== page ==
Downtown Denmark hosts many antique shops – from tiny boutique storefronts to 3-story brick buildings crammed with all sorts of treasures. This is not your yard-sale sort of pick-through. The findings here tend to be classic and high-end.
13. Hardware, Denmark
The quirky find in downtown is Brookers True Value Hardware, where next to the ubiquitous hammer and nails are exquisite clothing, unique pottery, jewelry, and housewares. Rumor has it this is where brides go to register for wedding gifts. It’s a fun place to roam around, and I confess that I did buy a few inimitable things.
14. Carriage House Inn, Aiken
Casual elegance abounds in the meticulously restored mansion in the heart of downtown Aiken. Carriage House has 37 spacious rooms with private baths and French doors leading out to balconies. The included breakfast is made-to-order and consists of such delights as quiche Lorraine and fluffy Belgian waffles and accompanied by just-out-of-the-oven muffins.
15. The Willcox, Aiken
The elegant Wilcox was voted one of the best hotels in the world. The well-appointed hotel has a rich history, including an alleged secret passage that Franklin D. Roosevelt used to access the hotel to conduct his trysts with “Miss Lucy” Mercer. Locals and guests alike flock to the hotel for a fine dining experience.
16. Rosemary Inn, North Augusta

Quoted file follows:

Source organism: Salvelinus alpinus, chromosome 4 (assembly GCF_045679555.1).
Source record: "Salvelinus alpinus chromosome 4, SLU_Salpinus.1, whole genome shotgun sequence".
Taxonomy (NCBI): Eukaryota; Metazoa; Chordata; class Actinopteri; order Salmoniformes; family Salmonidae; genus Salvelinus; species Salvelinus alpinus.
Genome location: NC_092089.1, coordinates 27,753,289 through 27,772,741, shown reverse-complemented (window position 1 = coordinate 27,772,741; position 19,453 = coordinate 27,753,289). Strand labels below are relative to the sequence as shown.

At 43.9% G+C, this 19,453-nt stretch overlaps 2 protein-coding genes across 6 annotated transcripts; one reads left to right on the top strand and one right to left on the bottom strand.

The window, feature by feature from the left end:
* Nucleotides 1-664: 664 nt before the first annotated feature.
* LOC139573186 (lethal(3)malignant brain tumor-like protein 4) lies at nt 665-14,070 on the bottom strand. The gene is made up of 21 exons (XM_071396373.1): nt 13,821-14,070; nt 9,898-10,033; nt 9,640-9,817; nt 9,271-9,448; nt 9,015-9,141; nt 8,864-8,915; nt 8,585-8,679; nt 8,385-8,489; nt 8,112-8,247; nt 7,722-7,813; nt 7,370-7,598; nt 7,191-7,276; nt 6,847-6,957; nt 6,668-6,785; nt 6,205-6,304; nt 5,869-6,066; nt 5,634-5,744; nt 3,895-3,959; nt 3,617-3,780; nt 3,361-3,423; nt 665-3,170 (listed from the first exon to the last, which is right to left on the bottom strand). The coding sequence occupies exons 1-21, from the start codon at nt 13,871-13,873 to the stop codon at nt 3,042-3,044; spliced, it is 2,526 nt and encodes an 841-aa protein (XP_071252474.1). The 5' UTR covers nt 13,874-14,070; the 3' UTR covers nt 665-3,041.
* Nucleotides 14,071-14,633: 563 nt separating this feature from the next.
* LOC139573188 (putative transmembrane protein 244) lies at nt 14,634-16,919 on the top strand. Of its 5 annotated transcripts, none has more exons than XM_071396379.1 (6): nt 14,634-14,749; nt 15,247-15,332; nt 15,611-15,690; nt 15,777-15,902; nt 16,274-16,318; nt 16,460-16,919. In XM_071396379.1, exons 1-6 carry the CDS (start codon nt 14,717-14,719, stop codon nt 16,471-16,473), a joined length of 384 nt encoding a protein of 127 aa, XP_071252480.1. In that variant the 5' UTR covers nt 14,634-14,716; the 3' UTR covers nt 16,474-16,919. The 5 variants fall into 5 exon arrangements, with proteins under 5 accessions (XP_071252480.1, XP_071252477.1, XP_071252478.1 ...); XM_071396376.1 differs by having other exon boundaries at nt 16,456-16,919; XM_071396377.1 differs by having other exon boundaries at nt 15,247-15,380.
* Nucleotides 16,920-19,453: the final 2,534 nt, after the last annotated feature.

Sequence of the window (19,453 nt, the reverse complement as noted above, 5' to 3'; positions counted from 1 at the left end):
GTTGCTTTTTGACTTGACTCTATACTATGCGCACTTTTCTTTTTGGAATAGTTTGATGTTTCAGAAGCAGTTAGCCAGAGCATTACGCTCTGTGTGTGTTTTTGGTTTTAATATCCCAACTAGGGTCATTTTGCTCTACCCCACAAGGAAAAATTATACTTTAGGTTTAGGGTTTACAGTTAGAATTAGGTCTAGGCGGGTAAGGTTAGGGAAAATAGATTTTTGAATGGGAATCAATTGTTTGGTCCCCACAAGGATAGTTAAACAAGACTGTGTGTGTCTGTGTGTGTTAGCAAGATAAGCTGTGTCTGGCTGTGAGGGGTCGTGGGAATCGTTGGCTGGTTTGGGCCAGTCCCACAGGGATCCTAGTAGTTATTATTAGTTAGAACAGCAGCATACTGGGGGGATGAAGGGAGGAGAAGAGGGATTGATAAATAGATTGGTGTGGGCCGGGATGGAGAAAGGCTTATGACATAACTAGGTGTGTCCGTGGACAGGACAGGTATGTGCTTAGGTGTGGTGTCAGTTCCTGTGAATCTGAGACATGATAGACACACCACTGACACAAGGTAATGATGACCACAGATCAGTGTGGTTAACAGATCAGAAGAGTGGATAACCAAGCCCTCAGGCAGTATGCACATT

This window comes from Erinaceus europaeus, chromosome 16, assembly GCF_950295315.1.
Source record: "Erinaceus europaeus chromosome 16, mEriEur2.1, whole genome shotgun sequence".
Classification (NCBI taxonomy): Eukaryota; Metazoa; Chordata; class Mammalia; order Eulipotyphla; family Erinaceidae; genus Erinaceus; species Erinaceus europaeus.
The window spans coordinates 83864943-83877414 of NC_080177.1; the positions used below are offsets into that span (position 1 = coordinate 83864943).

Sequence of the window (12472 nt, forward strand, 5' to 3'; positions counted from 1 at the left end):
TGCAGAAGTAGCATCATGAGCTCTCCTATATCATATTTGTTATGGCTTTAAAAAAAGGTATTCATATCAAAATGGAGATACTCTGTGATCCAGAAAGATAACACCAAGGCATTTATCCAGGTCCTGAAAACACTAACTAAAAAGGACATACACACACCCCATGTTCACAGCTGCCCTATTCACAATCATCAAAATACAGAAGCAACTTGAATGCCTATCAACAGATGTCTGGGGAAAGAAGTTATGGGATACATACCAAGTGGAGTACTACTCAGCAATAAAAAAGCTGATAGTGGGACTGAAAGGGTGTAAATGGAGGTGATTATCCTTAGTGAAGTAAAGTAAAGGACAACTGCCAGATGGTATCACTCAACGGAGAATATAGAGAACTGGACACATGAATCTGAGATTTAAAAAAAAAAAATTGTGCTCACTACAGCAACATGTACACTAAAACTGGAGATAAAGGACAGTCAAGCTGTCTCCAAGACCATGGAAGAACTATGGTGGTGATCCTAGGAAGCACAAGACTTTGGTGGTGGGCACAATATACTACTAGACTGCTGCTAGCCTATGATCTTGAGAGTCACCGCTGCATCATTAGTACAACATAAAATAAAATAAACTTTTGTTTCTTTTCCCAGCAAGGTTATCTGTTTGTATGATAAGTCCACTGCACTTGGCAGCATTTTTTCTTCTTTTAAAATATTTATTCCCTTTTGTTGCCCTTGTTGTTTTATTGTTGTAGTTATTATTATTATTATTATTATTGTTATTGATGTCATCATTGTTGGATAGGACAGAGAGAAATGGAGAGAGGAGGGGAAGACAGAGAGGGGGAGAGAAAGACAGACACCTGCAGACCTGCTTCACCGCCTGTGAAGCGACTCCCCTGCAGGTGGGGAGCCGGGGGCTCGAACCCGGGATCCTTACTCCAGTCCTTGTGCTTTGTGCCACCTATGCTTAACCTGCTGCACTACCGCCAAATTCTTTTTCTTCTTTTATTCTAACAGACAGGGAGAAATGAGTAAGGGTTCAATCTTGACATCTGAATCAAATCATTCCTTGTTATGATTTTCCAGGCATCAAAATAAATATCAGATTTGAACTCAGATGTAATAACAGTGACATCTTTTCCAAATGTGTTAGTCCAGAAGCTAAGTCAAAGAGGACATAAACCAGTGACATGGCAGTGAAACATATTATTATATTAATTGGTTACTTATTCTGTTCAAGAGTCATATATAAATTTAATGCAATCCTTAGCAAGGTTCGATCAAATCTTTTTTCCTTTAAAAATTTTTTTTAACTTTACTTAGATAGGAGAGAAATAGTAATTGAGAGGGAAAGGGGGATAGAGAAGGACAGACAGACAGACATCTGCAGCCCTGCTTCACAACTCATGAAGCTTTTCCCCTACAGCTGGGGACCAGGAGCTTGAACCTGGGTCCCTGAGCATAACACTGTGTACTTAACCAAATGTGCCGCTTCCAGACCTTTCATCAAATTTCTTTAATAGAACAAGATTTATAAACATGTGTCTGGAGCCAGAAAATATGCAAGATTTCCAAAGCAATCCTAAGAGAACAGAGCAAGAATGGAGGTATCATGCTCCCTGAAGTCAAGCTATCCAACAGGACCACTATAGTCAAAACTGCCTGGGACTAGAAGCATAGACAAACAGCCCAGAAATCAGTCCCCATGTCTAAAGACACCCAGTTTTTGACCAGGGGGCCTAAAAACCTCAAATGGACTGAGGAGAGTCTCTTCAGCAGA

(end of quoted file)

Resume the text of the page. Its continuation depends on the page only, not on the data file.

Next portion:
Dripping with the charm of the turn-of-the-century antebellum era, the painstakingly renovated Rosemary Inn Bed & Breakfast stands sentry over the North Augusta. The Inn has just six guest rooms reached via a grand central staircase. The owners live on site and are always eager to supply information about what to do or chat about the history of the inn.
17. The Alley, Aiken
Downtown Aiken has a vibrant pedestrian section called “The Alley.” It’s filled with bistros, cafes, shops, and a weekly farmers market in June. During the spring and summer, there are live music performances to add to the festive atmosphere.
18. Miller’s Bread Basket, Blackville
Have you tried Shoofly Pie? It was a first for me, but not the last. An Amish/Mennonite specialty of Miller’s, it’s an irresistible concoction derived from molasses with a sweet, crumbly top. Going to Miller’s is like going to your grandma’s for comfort home cooking like crispy fried chicken, gooey-good macaroni and cheese, and thick sliced, generously laden with butter homemade bread.
CLICK ON IMAGE TO PIN:
Click here for more fun things to do in South Carolina
Disclosure: The author was honored to be the guest of Thoroughbred Country Tourism during her stay, but as always, the opinions, reviews, and experiences are her own.